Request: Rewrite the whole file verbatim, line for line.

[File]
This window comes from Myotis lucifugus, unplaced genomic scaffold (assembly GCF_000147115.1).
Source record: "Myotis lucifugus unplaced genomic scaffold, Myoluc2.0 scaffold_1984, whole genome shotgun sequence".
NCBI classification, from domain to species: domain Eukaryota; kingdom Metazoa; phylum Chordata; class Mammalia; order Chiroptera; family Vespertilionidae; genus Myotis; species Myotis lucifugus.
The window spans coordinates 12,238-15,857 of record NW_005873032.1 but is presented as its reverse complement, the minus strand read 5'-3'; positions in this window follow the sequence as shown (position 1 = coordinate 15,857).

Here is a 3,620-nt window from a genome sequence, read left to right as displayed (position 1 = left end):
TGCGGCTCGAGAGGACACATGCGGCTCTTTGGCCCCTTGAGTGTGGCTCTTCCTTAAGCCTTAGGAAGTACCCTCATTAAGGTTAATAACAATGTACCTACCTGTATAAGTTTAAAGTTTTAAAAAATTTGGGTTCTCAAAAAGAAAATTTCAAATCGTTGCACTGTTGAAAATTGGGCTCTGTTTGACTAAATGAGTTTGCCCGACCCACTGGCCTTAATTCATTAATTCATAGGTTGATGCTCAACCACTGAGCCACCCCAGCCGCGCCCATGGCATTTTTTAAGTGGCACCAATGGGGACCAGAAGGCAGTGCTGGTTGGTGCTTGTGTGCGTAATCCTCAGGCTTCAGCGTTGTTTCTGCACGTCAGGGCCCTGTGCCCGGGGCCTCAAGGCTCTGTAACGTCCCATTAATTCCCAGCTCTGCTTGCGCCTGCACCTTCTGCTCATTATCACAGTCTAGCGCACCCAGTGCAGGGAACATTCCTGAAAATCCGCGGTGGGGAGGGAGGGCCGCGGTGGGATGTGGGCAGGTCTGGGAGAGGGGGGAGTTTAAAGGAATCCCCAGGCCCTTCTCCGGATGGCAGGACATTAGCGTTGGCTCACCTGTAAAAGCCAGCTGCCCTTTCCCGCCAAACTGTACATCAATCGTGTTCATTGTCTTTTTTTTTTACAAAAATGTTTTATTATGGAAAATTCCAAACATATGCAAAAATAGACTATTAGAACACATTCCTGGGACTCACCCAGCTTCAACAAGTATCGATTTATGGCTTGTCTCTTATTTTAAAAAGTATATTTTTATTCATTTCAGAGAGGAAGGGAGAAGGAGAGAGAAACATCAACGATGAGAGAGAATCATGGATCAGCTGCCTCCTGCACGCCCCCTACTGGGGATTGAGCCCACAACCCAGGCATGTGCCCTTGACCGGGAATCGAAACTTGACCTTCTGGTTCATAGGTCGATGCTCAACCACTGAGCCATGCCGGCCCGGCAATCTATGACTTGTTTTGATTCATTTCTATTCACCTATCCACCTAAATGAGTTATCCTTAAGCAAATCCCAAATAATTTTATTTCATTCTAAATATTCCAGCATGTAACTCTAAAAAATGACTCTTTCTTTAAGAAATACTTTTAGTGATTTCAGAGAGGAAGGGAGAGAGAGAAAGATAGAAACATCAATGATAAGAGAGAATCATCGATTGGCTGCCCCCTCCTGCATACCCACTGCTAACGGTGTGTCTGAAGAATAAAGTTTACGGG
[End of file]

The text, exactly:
This window comes from Myotis lucifugus, unplaced genomic scaffold (assembly GCF_000147115.1).
Source record: "Myotis lucifugus unplaced genomic scaffold, Myoluc2.0 scaffold_1984, whole genome shotgun sequence".
NCBI classification, from domain to species: domain Eukaryota; kingdom Metazoa; phylum Chordata; class Mammalia; order Chiroptera; family Vespertilionidae; genus Myotis; species Myotis lucifugus.
The window spans coordinates 12,238-15,857 of record NW_005873032.1 but is presented as its reverse complement, the minus strand read 5'-3'; positions in this window follow the sequence as shown (position 1 = coordinate 15,857).

Here is a 3,620-nt window from a genome sequence, read left to right as displayed (position 1 = left end):
TGCGGCTCGAGAGGACACATGCGGCTCTTTGGCCCCTTGAGTGTGGCTCTTCCTTAAGCCTTAGGAAGTACCCTCATTAAGGTTAATAACAATGTACCTACCTGTATAAGTTTAAAGTTTTAAAAAATTTGGGTTCTCAAAAAGAAAATTTCAAATCGTTGCACTGTTGAAAATTGGGCTCTGTTTGACTAAATGAGTTTGCCCGACCCACTGGCCTTAATTCATTAATTCATAGGTTGATGCTCAACCACTGAGCCACCCCAGCCGCGCCCATGGCATTTTTTAAGTGGCACCAATGGGGACCAGAAGGCAGTGCTGGTTGGTGCTTGTGTGCGTAATCCTCAGGCTTCAGCGTTGTTTCTGCACGTCAGGGCCCTGTGCCCGGGGCCTCAAGGCTCTGTAACGTCCCATTAATTCCCAGCTCTGCTTGCGCCTGCACCTTCTGCTCATTATCACAGTCTAGCGCACCCAGTGCAGGGAACATTCCTGAAAATCCGCGGTGGGGAGGGAGGGCCGCGGTGGGATGTGGGCAGGTCTGGGAGAGGGGGGAGTTTAAAGGAATCCCCAGGCCCTTCTCCGGATGGCAGGACATTAGCGTTGGCTCACCTGTAAAAGCCAGCTGCCCTTTCCCGCCAAACTGTACATCAATCGTGTTCATTGTCTTTTTTTTTTACAAAAATGTTTTATTATGGAAAATTCCAAACATATGCAAAAATAGACTATTAGAACACATTCCTGGGACTCACCCAGCTTCAACAAGTATCGATTTATGGCTTGTCTCTTATTTTAAAAAGTATATTTTTATTCATTTCAGAGAGGAAGGGAGAAGGAGAGAGAAACATCAACGATGAGAGAGAATCATGGATCAGCTGCCTCCTGCACGCCCCCTACTGGGGATTGAGCCCACAACCCAGGCATGTGCCCTTGACCGGGAATCGAAACTTGACCTTCTGGTTCATAGGTCGATGCTCAACCACTGAGCCATGCCGGCCCGGCAATCTATGACTTGTTTTGATTCATTTCTATTCACCTATCCACCTAAATGAGTTATCCTTAAGCAAATCCCAAATAATTTTATTTCATTCTAAATATTCCAGCATGTAACTCTAAAAAATGACTCTTTCTTTAAGAAATACTTTTAGTGATTTCAGAGAGGAAGGGAGAGAGAGAAAGATAGAAACATCAATGATAAGAGAGAATCATCGATTGGCTGCCCCCTCCTGCATACCCACTGCTAACGGTGTGTCTGAAGAATAAAGTTTACGGG